What You Get vs. What You Become

what you get

Source: Creative Commons

I was listening to the Success Hotline last week on the way to work and had an ah-ha moment. Dr. Rob Gilbert, a sports psychology professor at Montclair State University, told a story about the difference between his students who succeed and those who fail.

The biggest difference?

Those who fail care about what they get. They want to get a passing grade. They want to get a degree. They want to get a job after graduation.

Those who succeed care about what they become. They want to become smarter. They want to become more skilled. They want to become more employable.

This subtle mindset shift changes your focus from the outcome to the process. Once you realize that the process is infinitely more important than the outcome, your life will change forever.

Sure, you can cram the night before an exam and get a passing grade. But did you become smarter? Did you retain any knowledge that you can use in the future? Perhaps if you embraced the process of mastering the material – studying a little bit every day, seeking tutoring from more knowledgable people, doing more than expected – you’d become more than just the letter grade on the top of your exam.

The same applies to fitness. I’ve trained many people who concern themselves only with what they’ll get: a six pack, a smaller waistline, a powerlifting trophy, whatever. They don’t embrace the process. They’re easily frustrated with every setback and bump in the road. They struggle with the delayed gratification that is an inevitable truth of every fitness endeavor. They often fall off the wagon and revert back to the same person they were when they started.

On the other hand, all my most successful clients focus on what they want to become: more consistent, more disciplined, more confident, etc. When they concentrate on the process of becoming these things, the results take care of themselves.

My fellow CSP coach Nancy Newell is the perfect example of this. Nancy trains like a maniac with a focus on powerlifting. However, most recently she started training for Brazilian jiu jitsu and competed at this year’s Boston Open.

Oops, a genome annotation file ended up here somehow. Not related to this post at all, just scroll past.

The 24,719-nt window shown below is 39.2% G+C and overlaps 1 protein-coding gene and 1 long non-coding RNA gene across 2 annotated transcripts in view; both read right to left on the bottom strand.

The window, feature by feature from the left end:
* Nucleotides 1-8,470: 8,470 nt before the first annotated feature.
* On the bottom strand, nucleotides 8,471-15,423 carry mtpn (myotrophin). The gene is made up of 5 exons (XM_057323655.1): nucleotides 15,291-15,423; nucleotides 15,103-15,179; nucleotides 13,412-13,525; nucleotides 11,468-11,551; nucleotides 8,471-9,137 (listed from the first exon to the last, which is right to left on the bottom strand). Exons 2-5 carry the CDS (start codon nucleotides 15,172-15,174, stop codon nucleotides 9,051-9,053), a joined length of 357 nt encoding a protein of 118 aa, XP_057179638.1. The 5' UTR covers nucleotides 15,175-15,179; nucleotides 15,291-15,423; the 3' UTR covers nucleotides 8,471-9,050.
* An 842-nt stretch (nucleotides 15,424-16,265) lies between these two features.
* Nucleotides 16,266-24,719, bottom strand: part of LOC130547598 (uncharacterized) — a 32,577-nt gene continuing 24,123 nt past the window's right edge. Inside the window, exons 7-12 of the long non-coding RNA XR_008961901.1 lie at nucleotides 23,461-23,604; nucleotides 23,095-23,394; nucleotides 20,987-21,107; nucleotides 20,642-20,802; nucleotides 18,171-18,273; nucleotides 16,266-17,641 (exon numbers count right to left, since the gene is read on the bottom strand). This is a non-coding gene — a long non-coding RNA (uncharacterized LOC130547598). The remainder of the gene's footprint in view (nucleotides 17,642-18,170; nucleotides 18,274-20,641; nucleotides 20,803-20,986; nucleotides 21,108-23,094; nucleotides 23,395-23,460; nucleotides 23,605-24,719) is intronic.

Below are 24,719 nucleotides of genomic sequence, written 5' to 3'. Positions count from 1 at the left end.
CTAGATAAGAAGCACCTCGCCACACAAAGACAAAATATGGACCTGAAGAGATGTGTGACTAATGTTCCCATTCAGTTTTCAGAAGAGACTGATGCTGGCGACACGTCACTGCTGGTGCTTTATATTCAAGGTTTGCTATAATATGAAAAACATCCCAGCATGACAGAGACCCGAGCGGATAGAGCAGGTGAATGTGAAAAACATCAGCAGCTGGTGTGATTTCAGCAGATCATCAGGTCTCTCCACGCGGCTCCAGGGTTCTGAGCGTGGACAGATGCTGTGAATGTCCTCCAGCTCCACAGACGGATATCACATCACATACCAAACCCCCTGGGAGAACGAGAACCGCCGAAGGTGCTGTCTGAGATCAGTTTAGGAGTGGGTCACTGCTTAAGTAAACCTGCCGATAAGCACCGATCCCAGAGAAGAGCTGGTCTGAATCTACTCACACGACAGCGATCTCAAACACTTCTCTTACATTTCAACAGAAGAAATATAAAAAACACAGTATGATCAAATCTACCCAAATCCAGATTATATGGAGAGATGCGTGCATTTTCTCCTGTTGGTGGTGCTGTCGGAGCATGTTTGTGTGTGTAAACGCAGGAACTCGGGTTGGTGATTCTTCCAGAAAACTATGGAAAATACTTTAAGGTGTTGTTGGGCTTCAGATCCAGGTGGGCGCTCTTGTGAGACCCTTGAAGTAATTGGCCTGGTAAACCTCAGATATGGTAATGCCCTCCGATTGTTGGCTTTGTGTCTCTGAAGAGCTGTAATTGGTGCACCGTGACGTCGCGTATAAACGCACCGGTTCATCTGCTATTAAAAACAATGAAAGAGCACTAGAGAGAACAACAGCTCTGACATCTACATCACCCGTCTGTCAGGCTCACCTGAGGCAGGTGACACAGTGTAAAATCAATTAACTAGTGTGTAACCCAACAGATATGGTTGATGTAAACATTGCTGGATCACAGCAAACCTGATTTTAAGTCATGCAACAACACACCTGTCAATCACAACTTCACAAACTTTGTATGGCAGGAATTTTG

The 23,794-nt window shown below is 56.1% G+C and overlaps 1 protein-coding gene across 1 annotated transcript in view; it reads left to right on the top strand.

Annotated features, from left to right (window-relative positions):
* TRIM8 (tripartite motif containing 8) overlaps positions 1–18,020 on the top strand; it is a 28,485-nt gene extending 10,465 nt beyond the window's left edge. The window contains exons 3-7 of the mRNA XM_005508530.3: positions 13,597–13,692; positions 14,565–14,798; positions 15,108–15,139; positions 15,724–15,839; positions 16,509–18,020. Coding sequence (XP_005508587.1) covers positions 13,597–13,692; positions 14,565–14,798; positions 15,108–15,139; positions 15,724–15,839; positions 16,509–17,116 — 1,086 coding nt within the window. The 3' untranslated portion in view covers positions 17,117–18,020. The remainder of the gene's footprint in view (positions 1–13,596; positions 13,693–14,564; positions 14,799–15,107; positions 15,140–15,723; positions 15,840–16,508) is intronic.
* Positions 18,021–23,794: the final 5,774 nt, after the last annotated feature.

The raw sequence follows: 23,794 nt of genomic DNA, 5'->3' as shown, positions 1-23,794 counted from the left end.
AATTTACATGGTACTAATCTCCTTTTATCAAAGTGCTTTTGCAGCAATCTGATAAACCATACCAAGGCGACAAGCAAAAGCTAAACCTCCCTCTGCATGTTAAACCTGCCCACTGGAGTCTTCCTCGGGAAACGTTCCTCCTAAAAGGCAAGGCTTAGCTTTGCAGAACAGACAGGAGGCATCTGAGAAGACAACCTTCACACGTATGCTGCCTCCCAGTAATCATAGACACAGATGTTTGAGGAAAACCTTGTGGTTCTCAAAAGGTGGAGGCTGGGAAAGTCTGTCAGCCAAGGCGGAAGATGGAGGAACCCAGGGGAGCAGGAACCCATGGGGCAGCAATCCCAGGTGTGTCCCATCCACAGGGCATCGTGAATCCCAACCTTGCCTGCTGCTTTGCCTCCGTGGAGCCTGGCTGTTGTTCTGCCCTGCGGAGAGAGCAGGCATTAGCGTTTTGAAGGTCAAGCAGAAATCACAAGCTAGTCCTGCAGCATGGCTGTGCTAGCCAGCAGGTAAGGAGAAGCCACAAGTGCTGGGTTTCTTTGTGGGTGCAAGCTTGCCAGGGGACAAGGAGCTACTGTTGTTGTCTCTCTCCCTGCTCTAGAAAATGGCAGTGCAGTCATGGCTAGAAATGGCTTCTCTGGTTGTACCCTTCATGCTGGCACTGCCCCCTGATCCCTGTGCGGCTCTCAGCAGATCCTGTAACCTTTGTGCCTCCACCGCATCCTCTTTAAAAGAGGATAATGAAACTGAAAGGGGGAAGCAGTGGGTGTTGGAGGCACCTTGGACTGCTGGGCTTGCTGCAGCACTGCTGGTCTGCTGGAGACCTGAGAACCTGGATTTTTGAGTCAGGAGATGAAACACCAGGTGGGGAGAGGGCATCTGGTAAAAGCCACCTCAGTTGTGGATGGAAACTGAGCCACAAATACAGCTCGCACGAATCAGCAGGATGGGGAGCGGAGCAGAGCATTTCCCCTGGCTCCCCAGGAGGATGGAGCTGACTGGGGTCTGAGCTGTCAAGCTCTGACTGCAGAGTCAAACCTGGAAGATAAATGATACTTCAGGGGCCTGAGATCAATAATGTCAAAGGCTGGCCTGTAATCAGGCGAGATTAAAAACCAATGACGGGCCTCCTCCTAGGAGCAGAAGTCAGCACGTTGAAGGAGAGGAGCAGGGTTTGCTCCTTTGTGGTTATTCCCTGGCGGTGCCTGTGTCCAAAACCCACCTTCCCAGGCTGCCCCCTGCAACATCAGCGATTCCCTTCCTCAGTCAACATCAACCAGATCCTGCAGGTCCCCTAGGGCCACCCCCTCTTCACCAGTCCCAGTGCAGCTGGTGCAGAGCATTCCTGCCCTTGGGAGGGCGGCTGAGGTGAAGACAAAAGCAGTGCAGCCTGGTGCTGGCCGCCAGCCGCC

Did BJJ help her become a better powerlifter? Not exactly. Her lifting had to take a backseat to her BJJ training and her strength took a hit briefly. However, rather than focusing on what she got (in this case, not stronger), she focused on what she wanted to become. BJJ helped her become more confident and more disciplined as she stepped out of her comfort zone and pursued an entirely new sport. She became better equipped to learn new skills and handle multiple training demands. I have no doubt that in the long run, the person she became because of BJJ will make her a better powerlifter.

My personal “what you get vs. what you become” experience occurred in grad school. When I decided I wanted to be a strength coach, I only focused on what I should get: a certification and a Master’s degree. That’s what all the best coaches had, so that’s what I should get too, right?

After graduating, I couldn’t find a job and couldn’t understand why. Eventually, I realized that what all these great coaches had that I didn’t was experience and skill. I should have been focusing on what I needed to become: a skilled and experienced coach. My pursuit of a degree and certification completely omitted the process of becoming a better coach. It wasn’t until I interned at CSP that I started to embrace the “what you become” mindset. It made all the difference.

What you GET can disappear at any moment. But what you BECOME is forever. Which one will you choose to pursue?

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Posted in Monday Motivation
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